Healthy Food Access/Regional Food Economies (CDFA): $70 million, which includes the following:
- Farm to School Incubator Grant Program: $60 million
- Healthy Refrigeration Program, which provides corner stores in low income urban and rural communities with coolers and technical assistance to support access to fresh produce from California farms, a program which ROC created with LCHC: $10 million
Additional noteworthy agriculture investments (various departments):
- $1 million for a new Land Equity Task Force, Strategic Growth Council, to help new and beginning farmers to access land.
- $23.75 million for the Food Processing Investment Program, CA Energy Commission
- $7 million for a new Compost Permitting Pilot at CalRecycle
- $10 million for food waste diversion, digesters at CalRecycle
- $2 million for dry wine grape farming grants, Dept. of Water Resources
- $75 million for university farm programs “to address climate-smart agriculture and other climate-related issues, including, but not limited to, sustainable food production and agriculture, water and drought resilience, forest health and wildfire resilience, food biosecurity, and energy.”
- $25 million for Smart Agriculture as part of the Climate Catalyst Revolving Loan Fund, Go-Biz.
Extreme Heat and Smoke Victories
As part of our ARC project, ROC also advocated with our allies for the following bills designed to protect farmworkers and others from heat illness. Given the record-breaking heat waves this summer with more ahead, heat is a threat to be addressed. These bills achieve baseline needs that will move the state toward a comprehensive policy framework. In tandem with our state work, we have joined our Ventura County ARC Project Allies to successfully achieve language justice for farmworkers. The new Ventura County smoke alert system will provide indigenous languages audio alerts. In the years ahead we will advocate to extend such a system to heat warnings, using achievements from this year.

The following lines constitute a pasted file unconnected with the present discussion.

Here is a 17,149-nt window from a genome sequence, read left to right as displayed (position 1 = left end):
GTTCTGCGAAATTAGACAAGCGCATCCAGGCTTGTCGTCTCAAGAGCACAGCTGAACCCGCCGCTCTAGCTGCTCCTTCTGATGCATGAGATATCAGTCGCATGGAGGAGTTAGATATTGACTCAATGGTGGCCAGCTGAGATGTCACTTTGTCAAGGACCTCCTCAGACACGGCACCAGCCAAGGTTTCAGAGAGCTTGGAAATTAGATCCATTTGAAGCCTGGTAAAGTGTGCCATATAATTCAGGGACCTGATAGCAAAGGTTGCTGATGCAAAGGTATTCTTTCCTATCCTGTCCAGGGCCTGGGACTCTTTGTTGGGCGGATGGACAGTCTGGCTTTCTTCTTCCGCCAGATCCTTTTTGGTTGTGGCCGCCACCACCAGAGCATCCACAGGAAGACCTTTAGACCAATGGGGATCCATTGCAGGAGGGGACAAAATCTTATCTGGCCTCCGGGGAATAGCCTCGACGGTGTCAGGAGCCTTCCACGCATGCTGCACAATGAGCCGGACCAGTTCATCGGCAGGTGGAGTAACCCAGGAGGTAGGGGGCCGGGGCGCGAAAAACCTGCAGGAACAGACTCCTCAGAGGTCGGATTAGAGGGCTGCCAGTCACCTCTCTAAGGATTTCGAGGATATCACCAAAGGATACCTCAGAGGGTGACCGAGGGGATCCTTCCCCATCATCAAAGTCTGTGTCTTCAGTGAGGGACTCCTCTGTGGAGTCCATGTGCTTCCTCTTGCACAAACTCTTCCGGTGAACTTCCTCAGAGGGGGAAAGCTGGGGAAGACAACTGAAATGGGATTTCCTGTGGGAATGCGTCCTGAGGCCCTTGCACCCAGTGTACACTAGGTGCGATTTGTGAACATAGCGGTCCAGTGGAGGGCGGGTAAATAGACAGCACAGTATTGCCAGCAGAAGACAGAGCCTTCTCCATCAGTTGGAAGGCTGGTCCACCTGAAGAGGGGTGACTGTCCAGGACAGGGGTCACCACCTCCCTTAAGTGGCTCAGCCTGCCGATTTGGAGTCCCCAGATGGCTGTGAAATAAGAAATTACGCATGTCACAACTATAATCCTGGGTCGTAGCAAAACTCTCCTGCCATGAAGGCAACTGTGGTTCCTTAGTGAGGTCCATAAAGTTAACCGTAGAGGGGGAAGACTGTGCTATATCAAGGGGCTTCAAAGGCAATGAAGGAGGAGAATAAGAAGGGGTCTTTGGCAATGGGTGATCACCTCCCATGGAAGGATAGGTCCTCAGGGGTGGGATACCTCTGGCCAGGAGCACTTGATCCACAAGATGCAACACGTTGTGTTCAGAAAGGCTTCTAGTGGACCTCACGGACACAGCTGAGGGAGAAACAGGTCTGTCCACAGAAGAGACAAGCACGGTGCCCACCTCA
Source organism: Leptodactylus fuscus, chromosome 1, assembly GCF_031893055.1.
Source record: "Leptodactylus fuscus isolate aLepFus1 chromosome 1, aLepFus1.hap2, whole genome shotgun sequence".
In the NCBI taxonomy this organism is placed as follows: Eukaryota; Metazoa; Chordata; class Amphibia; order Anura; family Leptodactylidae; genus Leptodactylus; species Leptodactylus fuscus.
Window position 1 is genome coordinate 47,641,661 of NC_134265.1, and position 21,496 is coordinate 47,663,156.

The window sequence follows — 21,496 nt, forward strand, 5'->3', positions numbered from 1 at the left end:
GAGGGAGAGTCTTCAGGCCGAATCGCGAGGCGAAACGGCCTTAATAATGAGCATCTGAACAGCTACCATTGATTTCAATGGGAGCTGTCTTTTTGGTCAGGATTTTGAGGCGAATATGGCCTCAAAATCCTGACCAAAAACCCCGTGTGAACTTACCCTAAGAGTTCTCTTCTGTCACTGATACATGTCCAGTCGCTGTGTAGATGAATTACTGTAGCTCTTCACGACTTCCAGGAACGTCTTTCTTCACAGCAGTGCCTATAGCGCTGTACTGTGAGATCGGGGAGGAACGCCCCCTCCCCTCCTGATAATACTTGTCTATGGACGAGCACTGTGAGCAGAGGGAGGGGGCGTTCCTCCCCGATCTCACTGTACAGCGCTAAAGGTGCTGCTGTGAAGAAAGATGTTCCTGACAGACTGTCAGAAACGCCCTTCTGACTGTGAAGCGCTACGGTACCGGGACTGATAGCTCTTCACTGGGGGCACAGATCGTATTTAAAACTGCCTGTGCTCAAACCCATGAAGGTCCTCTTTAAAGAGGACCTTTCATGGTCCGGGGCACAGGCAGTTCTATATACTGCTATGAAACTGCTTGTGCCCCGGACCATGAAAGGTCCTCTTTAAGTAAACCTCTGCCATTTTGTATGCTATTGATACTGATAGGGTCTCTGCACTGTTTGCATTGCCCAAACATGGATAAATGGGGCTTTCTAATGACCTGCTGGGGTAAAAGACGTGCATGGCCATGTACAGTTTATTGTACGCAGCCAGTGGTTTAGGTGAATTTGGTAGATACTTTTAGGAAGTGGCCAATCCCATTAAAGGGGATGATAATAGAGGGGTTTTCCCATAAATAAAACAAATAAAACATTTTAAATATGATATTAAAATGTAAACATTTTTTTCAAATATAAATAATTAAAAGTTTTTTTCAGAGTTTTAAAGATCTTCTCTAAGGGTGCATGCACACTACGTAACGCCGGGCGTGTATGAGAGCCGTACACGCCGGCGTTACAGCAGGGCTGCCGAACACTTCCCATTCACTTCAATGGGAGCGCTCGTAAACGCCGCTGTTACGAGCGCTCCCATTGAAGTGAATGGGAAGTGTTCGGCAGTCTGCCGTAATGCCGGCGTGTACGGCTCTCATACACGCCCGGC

- AB 941 Farmworker Resource Centers Grant Program, based on the model created by Ventura County.
- AB 1643 Extreme Heat Advisory Committee
- AB 2238 Statewide Extreme Ranking System
Finally, we joined Alchemist EDC and NextGen Policy and successfully advocated for SB 907. It establishes the Local, Equitable Access to Food (LEAF) Program to create a noncompetitive grant program designed to expand the use of EBT (CalFresh) acceptance systems at California certified farmers’ markets and tribe-operated farmers’ markets on Indian reservations. It also provides ancillary supports related to acquisition and staffing of the EBT machines which have been huge bottlenecks for market operators. The law still requires funding and we will pursue that with NextGen and Alchemist next year.
Overall, it was a very good year for those of us wanting a more just, resilient and healthy food system for the state.
Now some of our attention will turn to the next Farm Bill and the aftermath of the White House Conference on Hunger, Nutrition, and Health held on September 28th. Our Policy Specialist Lesley Kroupa and many allies were in Washington DC for several events linked to the Conference. ROC applauds the Biden Administration strategy to end nutrition insecurity. Stay tuned, much more to come in the months ahead related to our federal policy work.